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Neuroimaging Clin N Am. 2007 May;17(2):245-58.

Segmental neurovascular syndromes in children.

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Service de Neuroradiologie Diagnostique et Thérapeutique, Hôpital Bicêtre, 78 rue du Général Leclerc, 94275 Le Kremlin-Bicêtre, Paris, France.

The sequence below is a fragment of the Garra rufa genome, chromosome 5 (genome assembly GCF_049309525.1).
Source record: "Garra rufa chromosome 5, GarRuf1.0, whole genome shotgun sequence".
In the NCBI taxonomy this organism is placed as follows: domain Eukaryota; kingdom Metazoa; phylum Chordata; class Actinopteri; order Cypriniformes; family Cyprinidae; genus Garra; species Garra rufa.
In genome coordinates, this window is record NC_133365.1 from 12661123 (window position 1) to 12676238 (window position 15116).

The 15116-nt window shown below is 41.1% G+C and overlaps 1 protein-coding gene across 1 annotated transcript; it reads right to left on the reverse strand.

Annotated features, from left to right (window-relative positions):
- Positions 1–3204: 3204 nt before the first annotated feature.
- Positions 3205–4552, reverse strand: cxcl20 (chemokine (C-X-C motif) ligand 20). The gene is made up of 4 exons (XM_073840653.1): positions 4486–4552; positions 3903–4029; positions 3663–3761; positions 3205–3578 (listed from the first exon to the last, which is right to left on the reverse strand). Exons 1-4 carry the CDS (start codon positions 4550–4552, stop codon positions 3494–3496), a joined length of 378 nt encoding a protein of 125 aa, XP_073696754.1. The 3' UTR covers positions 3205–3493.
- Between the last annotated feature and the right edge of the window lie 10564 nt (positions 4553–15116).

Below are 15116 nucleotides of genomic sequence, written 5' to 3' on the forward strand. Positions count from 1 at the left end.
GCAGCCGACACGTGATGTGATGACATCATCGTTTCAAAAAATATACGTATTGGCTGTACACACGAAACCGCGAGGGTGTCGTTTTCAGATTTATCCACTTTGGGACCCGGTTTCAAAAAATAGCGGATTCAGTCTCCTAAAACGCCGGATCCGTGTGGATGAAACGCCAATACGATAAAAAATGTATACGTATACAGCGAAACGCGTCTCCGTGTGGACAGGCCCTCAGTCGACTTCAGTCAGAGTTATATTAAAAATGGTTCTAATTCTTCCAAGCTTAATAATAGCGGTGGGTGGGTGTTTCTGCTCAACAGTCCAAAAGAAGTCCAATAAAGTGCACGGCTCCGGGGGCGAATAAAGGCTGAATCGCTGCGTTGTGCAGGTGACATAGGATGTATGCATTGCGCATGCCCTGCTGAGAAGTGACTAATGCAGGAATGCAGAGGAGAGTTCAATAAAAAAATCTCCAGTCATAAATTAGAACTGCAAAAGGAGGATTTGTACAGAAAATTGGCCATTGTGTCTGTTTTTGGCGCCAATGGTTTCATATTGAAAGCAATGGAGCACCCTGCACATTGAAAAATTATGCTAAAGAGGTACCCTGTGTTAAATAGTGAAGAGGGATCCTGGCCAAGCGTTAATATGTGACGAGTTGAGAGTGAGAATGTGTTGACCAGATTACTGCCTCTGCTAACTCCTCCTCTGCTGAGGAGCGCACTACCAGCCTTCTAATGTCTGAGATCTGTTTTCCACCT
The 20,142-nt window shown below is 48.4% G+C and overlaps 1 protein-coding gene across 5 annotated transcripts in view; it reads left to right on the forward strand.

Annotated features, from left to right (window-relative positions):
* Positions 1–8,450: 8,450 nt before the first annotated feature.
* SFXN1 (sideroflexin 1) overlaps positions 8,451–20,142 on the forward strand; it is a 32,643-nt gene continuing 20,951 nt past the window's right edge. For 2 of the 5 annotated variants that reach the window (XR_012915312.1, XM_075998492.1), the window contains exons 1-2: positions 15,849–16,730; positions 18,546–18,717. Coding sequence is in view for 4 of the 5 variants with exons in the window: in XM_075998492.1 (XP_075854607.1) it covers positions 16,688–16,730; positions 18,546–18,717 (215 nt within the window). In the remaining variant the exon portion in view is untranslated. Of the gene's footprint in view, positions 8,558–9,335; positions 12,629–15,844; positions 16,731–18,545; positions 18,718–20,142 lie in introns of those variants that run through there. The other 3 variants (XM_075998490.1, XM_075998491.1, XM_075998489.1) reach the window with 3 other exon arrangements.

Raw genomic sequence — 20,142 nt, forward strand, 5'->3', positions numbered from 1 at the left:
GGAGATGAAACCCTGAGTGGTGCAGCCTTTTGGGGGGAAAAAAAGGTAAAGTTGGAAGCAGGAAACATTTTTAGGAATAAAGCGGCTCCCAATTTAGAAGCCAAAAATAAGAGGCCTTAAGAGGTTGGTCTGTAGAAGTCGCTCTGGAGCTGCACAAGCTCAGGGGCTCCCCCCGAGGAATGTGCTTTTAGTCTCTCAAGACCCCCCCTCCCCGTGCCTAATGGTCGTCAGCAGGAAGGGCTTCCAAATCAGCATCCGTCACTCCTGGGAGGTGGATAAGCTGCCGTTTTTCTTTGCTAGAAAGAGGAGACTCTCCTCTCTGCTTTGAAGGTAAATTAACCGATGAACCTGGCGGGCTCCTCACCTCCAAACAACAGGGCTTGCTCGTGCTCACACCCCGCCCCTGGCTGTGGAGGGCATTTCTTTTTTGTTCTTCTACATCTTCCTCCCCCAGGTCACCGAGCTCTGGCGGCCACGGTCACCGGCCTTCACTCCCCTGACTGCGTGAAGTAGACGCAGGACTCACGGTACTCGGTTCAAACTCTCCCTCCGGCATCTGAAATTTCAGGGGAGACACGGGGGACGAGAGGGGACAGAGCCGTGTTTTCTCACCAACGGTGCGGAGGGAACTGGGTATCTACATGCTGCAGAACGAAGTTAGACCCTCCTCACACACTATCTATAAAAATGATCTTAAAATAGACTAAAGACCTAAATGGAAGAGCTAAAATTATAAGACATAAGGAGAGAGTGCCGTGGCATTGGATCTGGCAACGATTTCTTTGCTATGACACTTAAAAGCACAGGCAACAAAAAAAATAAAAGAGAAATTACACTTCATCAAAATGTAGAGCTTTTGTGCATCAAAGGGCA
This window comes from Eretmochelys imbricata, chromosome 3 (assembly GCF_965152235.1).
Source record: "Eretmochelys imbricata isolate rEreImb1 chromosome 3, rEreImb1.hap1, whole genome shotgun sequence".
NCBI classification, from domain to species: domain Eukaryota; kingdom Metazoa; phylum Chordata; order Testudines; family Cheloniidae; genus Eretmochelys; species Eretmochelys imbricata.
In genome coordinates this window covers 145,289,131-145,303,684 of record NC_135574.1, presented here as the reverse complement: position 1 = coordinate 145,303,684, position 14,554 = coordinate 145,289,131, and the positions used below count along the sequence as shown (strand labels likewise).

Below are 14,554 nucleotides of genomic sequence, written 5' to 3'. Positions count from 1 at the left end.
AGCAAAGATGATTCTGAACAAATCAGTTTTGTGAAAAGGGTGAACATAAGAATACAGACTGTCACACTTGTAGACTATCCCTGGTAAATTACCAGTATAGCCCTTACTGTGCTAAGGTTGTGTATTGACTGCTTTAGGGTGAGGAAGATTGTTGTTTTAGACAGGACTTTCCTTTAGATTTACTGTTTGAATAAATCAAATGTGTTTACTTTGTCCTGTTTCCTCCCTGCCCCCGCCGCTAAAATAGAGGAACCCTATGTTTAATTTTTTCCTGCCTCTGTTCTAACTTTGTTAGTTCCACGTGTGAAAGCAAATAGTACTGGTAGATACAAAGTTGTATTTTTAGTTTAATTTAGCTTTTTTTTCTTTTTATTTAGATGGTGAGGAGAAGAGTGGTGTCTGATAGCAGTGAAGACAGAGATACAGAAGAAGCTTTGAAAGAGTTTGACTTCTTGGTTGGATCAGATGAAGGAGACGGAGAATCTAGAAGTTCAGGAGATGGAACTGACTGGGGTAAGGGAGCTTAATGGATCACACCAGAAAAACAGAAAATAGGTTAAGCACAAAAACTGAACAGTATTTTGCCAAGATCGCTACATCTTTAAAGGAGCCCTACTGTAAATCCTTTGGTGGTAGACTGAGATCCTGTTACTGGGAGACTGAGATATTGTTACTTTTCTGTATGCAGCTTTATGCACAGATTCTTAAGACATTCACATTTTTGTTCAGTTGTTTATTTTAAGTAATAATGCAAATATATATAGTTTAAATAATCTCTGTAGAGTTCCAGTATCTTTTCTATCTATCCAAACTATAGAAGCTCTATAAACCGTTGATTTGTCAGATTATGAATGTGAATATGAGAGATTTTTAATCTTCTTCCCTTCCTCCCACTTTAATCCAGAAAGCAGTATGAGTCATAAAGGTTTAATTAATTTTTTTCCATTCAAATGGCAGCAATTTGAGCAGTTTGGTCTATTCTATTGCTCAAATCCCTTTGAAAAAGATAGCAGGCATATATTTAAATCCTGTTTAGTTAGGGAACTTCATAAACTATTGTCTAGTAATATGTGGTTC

The concept of segmental vascular syndromes with different, seemingly unrelated, diseases is based on the embryology of the neural crest and the mesoderm migration of cells that share the same metameric origin. Migrating patterns of these cells link the brain, the cranial bones, and the face on the same side. A somatic mutation developing in the region of the neural crest or the adjacent cephalic mesoderm before migration can, therefore, be postulated to produce arterial or venous metameric syndromes, including PHACES, CAMS, Cobb syndrome, and Sturge-Weber syndrome. Although these diseases may be rare, their relationships among each other and their postulated linkage with the development of the neural crest and the cephalic mesoderm may shed light on the complex pathology and etiology of various cerebral vascular disorders.

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